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Mon May 21 07:23:22 PDT 2007

# Notes on Dynamic Data Structures

## A Problem that needs a complex linked structure

Construct a family tree showing all the people, their marriages, their children, their brothers and sisters, etc.

Here is a story showing how linked list works: Each part of the list knows where to find just the next part. True story:
I wanted to find wife's sister's father_in_law's address to thank him for giving me a lift last time I flew to the UK.

` 		I -> wife->sister->husband->father->Address.`

I ask my wife for her sister's phone number. I phone my wife's sister. She doesn't remember the address. She does remember her husband's phone number. She phones her husband. He knows his father's address. He Emails it to me. Now I know the address I needed.

In the above the phone numbers and addresses are like the contents of pointers in a linked list.

## How Dynamic Data is Implemented

The trick to implement solutions to the above problem is to store the addresses of data and objects. Stored addresses are called pointers: [ pointers.html ]

[ dl.cpp ] [ ll.cpp ] [ sl.cpp ]

## Key Facts

• Some problems demand a dynamic data structure because you can't say how much data is needed, until after the program is running.

• It takes more programming to implement a reliable dynamic data structure than any other kind of data structure.

• A dynamic data structure can go wrong because you forget to allocate memory before you use it.

• A dynamic data structure can suffer from a memory leak if storage is allocated but never deleted.

## My Rules

• Use Dynamic Data Structures only when you have to.

• Buy, borrow, copy, reuse, ... dynamic data structures rather than writing them yourself. Use the Standard Template Library

• Plan to spend a lot of thought and time getting Dynamic structures right.
1. Spread time and cost over many uses by using templates. [ templates.html ]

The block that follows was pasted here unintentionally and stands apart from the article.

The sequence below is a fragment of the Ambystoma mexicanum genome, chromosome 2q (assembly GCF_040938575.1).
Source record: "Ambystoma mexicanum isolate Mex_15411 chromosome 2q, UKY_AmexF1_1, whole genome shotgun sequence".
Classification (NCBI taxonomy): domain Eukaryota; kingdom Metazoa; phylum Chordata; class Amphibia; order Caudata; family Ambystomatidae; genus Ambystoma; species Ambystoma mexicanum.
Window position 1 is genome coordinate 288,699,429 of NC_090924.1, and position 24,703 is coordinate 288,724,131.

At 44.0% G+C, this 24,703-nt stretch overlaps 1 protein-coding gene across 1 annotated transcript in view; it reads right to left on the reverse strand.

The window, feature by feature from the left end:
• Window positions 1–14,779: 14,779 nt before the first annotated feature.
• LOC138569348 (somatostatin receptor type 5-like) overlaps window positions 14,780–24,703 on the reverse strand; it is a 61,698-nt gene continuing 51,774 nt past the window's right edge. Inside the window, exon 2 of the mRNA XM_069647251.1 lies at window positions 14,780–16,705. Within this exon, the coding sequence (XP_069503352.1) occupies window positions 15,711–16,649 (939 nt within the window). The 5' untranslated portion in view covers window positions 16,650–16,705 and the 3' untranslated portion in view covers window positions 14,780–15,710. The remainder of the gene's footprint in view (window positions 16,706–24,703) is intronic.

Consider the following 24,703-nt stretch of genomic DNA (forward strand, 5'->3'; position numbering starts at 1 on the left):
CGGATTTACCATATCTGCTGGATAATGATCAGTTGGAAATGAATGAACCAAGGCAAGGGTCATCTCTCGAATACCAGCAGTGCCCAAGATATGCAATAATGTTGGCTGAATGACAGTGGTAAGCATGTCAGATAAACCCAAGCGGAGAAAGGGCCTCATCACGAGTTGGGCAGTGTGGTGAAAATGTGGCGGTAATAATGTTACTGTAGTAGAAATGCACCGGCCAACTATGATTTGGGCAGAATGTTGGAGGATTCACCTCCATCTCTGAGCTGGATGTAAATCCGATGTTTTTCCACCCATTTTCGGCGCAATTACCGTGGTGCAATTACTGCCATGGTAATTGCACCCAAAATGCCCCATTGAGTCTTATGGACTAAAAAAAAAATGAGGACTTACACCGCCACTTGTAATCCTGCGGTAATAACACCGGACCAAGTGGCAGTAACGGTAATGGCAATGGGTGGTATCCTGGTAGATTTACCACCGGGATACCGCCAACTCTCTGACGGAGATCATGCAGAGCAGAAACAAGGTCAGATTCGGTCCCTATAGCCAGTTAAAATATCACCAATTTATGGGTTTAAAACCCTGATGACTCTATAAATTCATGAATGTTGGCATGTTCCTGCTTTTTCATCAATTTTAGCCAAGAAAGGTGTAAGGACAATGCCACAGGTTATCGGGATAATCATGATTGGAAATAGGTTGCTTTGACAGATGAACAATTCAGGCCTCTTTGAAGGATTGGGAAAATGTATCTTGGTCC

2. Draw lots of pointer diagrams.
3. Write lots of useful comments.
4. Use conditions to guard every asterisk and arrow from working on a NULL pointer.

• Once its working, reuse it, and never, ever change it.

• Collect a personal portfolio of dynamic data structure templates. Take a Data Structures class: CS330

. . . . . . . . . ( end of section Rough Notes on Dynamic Data Structures) <<Contents | End>>

# Glossary

1. Data_Structure::=A collection of data in random access memory that follows a special set of rules. Can also be thought of as a small temporary data-base.

2. Dynamic_Data_Structure::=A collection of data than can grow by allocating new memory and shrink by reallocating memory as the program runs.

3. Link::=Connects two nodes in a Dynamic_Data_Structure. Each is a pointer from one node to the other..

4. Node::=A piece or item of information in a Dynamic_Data_Structure that is deleted or created as a whole as needed.

5. pointer::=A variable that is either NULL or contains the address of another piece of data.

6. NULL::=A special value that takes the same amount of storage as an address and yet is not a possible address. In C and C++ NULL is converted to false in tests. It is used to indicate the end of a dynamic list. Proverb: Do not follow the NULL pointer for surely madness will meet you there".

7. stack::=A collection of data , kept in order, that can have new items pushed on to it and popped of in the reverse order.

8. queue::=A collection of items, kept in order, that can only have items enter at one end and leave at the other.
9. deque::=Double ended queue. Can add and delete items at either end. Access to items at either end. No access to items that are not at the ends.
10. set::=A collection of non-repeating items. An item is either in the set or not in the set. Items can be added to the set and removed from it..

11. bag::=A collection of unordered items. An item is in the bag zero or more times. Items can be added to the bag and removed from it..

12. vector::=data of the same type indexed by a range of integer values. It is not easy to insert and delete data.

13. list::=`An ordered set of items that can be searched, have new data inserted and old data deleted anywhere in it, but is not normally indexed.

14. constructor::=a member function with the same name as the class that is called automatically when a variable is decalred of that class.

15. destructor::=a member function whose name starts with a tilde and ends with the name of the class that is called automatically when the object goes out of scope.

16. traverse::=To visit each item or node in a list in turn.

17. iterator::=an object that can be used to traverse a data structures.

# Abbreviations

18. TBA::="To Be Announced", something I have to do.
19. TBD::="To Be Done", something you have to do.
20. Dia::="A free Open Source Diagramming tool for Linux, Windoze, etc. ".
21. YAGNI::="You Ain't Gonna Need It".
22. DRY::="Don't Repeat Yourself".